The castaways finally did leave the island in a 1978 reunion special, “Rescue From Gilligan’s Island.” There were other specials; then, in 2004, the show was the inspiration for a reality series, “The Real Gilligan’s Island,” starring contestants whose real-life identities (millionaire, skipper and so on) matched those of the characters. As early as 1995 and as recently as this year, there was talk of a “Gilligan’s Island” feature film.
“The Brady Bunch” had its premiere in September 1969. It starred Florence Henderson and Robert Reed as clean-cut newlyweds with children whose most serious problems were usually on the level of sibling rivalry or a student council election.
The show lasted five seasons and, in a way, refused to die. After reruns proved enormously popular, there were three attempts at spinoff series (none lasted longer than half a season); a stage show, “The Real Live Brady Bunch,” in which original episodes of the series were re-enacted; and “The Brady Bunch Movie,” which had two sequels.
In interviews Mr. Schwartz talked about having intercepted a script for the first movie in which the Brady children used four-letter words. He told Paramount that he would personally campaign against the film if the language remained.
So when the first film, set in the 1990s, opened, the obliviously wholesome Bradys appeared to be living in a time warp, still dressing, talking and behaving as if it were the early ’70s. Apparently Mr. Schwartz had his way.
After all these years, I can still sing the original theme song:
Just sit right back and you’ll hear a tale
a tale of a fateful trip,
that started from this tropic port,
aboard this tiny ship.
The mate was a mighty sailin’ man,
the Skipper brave and sure,
five passengers set sail that day,
for a three-hour tour,
a three-hour tour.
The weather started getting rough,
the tiny ship was tossed.
If not for the courage of the fearless crew
the Minnow would be lost.
The Minnow would be lost.
The ship aground on the shore of this uncharted desert isle
the Skipper too.
A millionaire and his wife,
a movie star,
the professor and Mary Ann,
here on Gilligan’s Isle.
Then, there’s the ending verse, which told of how the survivors would have to stick it out until help would someday arrive to rescue them:
So this is the tale of our castaways,
there here for a long long time.
They’ll have to make the best of things,
it’s an uphill climb.
The first mate and his Skipper too
will do their very best,
to make the others comf’terble
in their tropic island nest.
No phone ,no lights, no motor car,
not a single luxury
like Robinson Crusoe
it’s primitive as can be.
So join us here each week my friends,
you’re sure to get a smile,
from seven stranded castaways
here on Gilligan’s Isle!
The original first season theme ended with the words “the movie star…and the rest, are here on Gilligan’s Isle.”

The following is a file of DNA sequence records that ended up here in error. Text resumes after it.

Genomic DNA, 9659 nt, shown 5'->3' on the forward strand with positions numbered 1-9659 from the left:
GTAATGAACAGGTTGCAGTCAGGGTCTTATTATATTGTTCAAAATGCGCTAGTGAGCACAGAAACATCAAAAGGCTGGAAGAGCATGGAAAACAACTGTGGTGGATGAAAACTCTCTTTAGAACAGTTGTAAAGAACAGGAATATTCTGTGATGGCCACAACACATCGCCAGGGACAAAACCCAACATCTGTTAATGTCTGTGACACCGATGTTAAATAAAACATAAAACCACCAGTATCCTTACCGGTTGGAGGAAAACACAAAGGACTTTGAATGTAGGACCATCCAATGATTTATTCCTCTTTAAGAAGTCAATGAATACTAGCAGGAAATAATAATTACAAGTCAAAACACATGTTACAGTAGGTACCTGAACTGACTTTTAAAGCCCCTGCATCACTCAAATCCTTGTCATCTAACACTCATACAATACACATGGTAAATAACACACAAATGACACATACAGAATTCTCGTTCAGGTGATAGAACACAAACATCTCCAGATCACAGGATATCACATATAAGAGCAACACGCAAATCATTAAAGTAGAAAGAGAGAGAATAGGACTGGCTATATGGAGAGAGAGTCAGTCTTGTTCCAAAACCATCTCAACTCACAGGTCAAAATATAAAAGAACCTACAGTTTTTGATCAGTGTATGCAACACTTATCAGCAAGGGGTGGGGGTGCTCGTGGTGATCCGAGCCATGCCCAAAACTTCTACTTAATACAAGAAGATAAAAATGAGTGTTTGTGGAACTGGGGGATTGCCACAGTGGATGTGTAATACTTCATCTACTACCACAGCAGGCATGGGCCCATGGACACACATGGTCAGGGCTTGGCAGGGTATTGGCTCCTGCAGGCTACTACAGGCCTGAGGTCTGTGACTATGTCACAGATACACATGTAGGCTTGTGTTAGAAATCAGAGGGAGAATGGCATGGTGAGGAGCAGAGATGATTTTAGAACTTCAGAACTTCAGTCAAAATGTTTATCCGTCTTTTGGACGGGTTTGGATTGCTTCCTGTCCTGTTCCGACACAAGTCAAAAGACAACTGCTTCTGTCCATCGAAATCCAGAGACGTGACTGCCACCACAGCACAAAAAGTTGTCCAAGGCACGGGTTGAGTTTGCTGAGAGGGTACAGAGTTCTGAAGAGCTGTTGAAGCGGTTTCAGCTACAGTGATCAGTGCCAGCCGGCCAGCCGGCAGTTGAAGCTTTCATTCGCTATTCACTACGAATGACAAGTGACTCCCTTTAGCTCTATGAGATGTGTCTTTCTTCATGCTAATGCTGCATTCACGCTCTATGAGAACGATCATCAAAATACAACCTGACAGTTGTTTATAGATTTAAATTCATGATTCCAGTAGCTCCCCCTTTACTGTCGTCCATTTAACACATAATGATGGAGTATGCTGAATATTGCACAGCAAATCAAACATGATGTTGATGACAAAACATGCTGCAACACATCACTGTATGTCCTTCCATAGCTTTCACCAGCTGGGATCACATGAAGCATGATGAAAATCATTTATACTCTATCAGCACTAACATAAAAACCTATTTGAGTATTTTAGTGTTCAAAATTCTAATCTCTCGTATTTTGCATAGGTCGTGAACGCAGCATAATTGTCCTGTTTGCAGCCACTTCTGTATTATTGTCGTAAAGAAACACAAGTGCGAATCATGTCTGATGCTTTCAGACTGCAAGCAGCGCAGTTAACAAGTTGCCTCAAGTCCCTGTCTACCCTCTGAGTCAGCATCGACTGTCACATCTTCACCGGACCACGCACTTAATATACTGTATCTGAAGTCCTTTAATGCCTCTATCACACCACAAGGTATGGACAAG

Here is the theme from the third season that many people remember and recognize:
Mr. Sherwood Schwartz gave the world an iconic and endearing sitcom that to this day still brings smiles to my face and joy to my heart.
The castaways, usually through the mishaps of Gilligan, were always going through some screwball comedy zany antic each week, filled with inane humor. Always, Gilligan was the brunt of their anger and frustration. Always, the Skipper would hit his Little Buddy with his skipper cap when Gilligan aggravated the castaways.
Five passengers, along with the fearless crew, set sail for a three-hour cruise that lasted four seasons.
Yes, you had to suspend disbelief that a ship struck ground on a desert isle when much of the world’s oceans had been charted. Yes, you had to suspend disbelief that the castaways, when presented with numerous opportunities to leave the island, somehow manage to stay stranded, time after time. That with would-be rescuers, such as Wrongway Feldman, who landed on the island, but for some illogical reason, never remembered to send help back to rescue the castaways. Yes, you had to suspend disbelief that the castaways never figured out how to fashion life rafts outs of the plant and tree material on the island.
Click on photo.
Most of all, loads of disbelief was necessary where the clothes and hairstyles of the castaways never became frayed, ragged, or disheveled. (Ginger…those evening gowns, that bouffant hairdo, the makeup–girl, how did you keep it up?) Not to mention that no one lost weight.
And then there is my question: between the two, which did men prefer the most–wholesome Mary Ann, or Ginger, the sultry movie star?
But, this was Gilligan’s Island, and you tuned to be entertained, to laugh, and to forget any troubles you had that day.
Here is an episode entitled Lovey’s Secret Admirer, from Season 3, Episode 19: